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Grant will help pay for Tonawanda paramedic vehicle

The Town of Tonawanda Police Department will replace six vehicles, including one that erupted into flames in January

The 2015 Ford Explorer police vehicle is one of the six police vehicles which will be upgraded to 2017 models by the town, at a total cost to the town of $134,000 - which is $202,600 minus trade-ins.

The Town of Tonawanda Board is also replacing its paramedic unit, but learned it will be receiving assistance to pay for that.

Chief of Police Jerome C. Uschold told the Town Board Monday that the James V. Ryan Paramedic Foundation was giving a $33,961 grant to help the town purchase a 2017 Chevrolet Tahoe for the paramedic unit.

Though the vehicle is not a direct replacement for the police vehicle that caught fire, it will take some of the pressure off the costs to replace a new emergency vehicle in the town,  Uschold said.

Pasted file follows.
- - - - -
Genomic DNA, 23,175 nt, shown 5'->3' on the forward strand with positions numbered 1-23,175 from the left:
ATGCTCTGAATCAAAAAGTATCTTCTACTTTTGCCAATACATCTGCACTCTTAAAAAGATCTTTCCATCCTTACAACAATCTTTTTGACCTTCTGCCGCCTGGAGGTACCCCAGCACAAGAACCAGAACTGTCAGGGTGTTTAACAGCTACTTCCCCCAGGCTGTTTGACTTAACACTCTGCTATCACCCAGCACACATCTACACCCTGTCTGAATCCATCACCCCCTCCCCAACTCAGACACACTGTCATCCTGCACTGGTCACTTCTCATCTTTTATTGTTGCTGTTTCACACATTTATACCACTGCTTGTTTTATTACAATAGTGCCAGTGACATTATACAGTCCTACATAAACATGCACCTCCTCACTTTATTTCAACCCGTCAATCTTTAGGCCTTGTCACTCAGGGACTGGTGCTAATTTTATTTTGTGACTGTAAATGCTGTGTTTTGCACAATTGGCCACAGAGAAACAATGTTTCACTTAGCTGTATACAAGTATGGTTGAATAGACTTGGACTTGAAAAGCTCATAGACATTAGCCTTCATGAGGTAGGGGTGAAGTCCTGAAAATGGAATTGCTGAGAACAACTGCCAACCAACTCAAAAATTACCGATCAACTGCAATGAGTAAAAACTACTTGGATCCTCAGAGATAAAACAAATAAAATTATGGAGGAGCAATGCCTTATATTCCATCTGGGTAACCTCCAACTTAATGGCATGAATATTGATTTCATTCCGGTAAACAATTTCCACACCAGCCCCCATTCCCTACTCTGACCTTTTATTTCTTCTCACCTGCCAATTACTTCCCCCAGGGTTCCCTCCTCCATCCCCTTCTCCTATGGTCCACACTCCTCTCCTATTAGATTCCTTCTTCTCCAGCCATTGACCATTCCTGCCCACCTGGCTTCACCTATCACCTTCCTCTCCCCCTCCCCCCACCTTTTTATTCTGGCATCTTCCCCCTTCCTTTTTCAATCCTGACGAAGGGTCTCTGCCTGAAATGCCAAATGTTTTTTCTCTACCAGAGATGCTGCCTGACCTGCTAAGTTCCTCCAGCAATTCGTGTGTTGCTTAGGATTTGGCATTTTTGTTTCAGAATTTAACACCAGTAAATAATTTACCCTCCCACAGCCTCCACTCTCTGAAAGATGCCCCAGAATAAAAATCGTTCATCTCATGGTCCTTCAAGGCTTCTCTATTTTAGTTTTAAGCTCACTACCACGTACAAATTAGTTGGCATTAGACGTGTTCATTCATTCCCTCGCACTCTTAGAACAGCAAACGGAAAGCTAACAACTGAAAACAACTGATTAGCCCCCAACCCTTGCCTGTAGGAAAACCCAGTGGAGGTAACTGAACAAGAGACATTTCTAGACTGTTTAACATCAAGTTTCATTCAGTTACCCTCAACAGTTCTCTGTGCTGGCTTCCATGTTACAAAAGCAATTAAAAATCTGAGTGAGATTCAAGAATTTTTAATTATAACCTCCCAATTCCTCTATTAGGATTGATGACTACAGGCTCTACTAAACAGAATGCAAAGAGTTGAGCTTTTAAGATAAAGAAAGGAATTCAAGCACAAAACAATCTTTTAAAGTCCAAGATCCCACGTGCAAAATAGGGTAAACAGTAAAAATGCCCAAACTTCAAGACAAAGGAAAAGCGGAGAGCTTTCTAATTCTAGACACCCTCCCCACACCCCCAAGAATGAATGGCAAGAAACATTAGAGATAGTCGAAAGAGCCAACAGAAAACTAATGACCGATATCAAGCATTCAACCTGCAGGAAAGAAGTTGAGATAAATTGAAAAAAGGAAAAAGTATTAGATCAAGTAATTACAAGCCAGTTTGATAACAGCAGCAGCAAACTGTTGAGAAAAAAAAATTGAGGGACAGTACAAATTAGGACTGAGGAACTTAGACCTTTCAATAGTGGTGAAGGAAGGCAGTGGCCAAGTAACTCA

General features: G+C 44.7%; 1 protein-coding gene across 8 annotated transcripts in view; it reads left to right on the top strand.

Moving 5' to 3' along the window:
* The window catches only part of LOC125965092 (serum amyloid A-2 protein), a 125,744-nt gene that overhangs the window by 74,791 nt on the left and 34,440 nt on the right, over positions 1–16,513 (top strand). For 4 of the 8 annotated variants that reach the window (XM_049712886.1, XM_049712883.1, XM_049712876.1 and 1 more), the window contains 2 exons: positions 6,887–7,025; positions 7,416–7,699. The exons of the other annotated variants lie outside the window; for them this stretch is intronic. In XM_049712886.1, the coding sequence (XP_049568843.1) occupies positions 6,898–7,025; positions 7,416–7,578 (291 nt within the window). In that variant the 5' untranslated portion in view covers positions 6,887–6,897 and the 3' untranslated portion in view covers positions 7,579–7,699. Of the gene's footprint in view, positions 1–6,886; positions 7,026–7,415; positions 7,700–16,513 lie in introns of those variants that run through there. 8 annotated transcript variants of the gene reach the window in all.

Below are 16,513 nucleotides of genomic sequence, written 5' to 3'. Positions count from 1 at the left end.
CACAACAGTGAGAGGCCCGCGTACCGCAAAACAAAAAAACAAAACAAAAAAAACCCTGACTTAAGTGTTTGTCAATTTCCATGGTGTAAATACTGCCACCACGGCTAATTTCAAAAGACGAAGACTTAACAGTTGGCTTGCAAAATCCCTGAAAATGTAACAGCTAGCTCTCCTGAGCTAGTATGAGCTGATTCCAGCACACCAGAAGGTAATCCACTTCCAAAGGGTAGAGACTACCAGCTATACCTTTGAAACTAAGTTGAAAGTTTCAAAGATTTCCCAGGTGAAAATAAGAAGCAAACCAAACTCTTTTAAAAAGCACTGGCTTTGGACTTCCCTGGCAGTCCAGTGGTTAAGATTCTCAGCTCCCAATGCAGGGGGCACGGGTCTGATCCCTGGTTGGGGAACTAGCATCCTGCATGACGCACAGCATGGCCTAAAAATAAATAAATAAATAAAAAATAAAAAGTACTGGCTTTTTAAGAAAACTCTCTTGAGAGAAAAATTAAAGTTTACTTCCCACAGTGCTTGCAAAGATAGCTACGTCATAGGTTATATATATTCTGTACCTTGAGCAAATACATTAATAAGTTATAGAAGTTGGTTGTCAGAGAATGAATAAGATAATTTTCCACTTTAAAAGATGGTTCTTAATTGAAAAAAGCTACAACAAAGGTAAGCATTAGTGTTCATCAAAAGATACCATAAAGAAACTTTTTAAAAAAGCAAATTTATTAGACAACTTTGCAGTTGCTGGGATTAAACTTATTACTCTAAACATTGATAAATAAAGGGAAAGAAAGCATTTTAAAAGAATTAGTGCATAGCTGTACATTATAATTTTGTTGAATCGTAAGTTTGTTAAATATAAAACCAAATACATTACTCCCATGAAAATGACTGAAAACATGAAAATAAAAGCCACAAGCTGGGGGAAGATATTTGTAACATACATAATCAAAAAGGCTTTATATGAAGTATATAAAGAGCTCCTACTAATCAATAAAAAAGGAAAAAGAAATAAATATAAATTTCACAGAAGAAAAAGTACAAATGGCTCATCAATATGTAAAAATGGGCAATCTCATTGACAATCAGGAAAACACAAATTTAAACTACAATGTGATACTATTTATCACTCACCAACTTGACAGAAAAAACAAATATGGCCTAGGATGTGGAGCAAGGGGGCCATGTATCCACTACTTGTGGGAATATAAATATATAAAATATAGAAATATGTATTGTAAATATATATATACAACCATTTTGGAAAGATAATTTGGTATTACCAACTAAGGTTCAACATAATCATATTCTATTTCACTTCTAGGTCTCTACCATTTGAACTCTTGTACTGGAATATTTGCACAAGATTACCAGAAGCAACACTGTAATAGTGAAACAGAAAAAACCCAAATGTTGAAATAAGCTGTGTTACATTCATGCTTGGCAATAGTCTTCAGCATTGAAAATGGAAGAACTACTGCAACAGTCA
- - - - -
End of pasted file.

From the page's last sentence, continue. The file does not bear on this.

"This certainly helps - any kind of donation like this helps," Uschold said. He said the foundation is paying to upgrade the emergency response vehicle that had been in place.

The James V. Ryan Foundation was established in 1985 to honor the town supervisor who spearheaded the effort to establish a Town of Tonawanda paramedic program and support the emergency medical service in the town. The foundation has helped the town acquire the emergency response vehicle as well as automated external defibrillators for use in the school district, every marked police car in the Town of Tonawanda and for the Village of Kenmore Fire Department.

The fire that destroyed the police vehicle was caused by an electrical malfunction inside the car, according to police reports. The exact cause of the wiring that led to the fire is unknown, because there are bundles of wires underneath the dashboard from several different manufacturers, Uschold said.

But he said the good news is that the town replaces its vehicles every two years, and the 2015 Ford Explorer was in rotation to be traded in. Uschold said the town was out the cost of the vehicle's trade-in value - about $5,000, not the entire cost of a new $40,000 police vehicle.

 

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